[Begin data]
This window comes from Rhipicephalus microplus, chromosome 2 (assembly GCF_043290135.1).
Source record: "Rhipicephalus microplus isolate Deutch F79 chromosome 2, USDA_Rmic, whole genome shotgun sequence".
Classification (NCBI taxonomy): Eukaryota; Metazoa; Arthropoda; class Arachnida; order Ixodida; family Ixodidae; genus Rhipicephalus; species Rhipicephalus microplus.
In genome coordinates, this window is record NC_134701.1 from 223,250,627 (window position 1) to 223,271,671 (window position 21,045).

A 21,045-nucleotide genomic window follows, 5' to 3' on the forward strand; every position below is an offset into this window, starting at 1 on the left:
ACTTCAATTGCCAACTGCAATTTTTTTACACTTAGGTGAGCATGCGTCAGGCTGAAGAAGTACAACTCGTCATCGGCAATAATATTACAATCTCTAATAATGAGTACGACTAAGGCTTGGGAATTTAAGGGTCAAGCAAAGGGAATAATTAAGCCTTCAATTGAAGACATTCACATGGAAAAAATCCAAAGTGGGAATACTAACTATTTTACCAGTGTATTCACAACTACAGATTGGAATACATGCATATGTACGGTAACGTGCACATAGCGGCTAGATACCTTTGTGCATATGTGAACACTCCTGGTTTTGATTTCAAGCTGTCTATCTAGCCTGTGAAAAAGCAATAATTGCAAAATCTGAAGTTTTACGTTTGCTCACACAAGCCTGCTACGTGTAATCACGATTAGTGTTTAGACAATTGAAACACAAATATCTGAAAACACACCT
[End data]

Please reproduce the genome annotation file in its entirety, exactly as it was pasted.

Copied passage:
This window comes from Rhipicephalus microplus, chromosome 2 (assembly GCF_043290135.1).
Source record: "Rhipicephalus microplus isolate Deutch F79 chromosome 2, USDA_Rmic, whole genome shotgun sequence".
Classification (NCBI taxonomy): Eukaryota; Metazoa; Arthropoda; class Arachnida; order Ixodida; family Ixodidae; genus Rhipicephalus; species Rhipicephalus microplus.
In genome coordinates, this window is record NC_134701.1 from 223,250,627 (window position 1) to 223,271,671 (window position 21,045).

A 21,045-nucleotide genomic window follows, 5' to 3' on the forward strand; every position below is an offset into this window, starting at 1 on the left:
ACTTCAATTGCCAACTGCAATTTTTTTACACTTAGGTGAGCATGCGTCAGGCTGAAGAAGTACAACTCGTCATCGGCAATAATATTACAATCTCTAATAATGAGTACGACTAAGGCTTGGGAATTTAAGGGTCAAGCAAAGGGAATAATTAAGCCTTCAATTGAAGACATTCACATGGAAAAAATCCAAAGTGGGAATACTAACTATTTTACCAGTGTATTCACAACTACAGATTGGAATACATGCATATGTACGGTAACGTGCACATAGCGGCTAGATACCTTTGTGCATATGTGAACACTCCTGGTTTTGATTTCAAGCTGTCTATCTAGCCTGTGAAAAAGCAATAATTGCAAAATCTGAAGTTTTACGTTTGCTCACACAAGCCTGCTACGTGTAATCACGATTAGTGTTTAGACAATTGAAACACAAATATCTGAAAACACACCT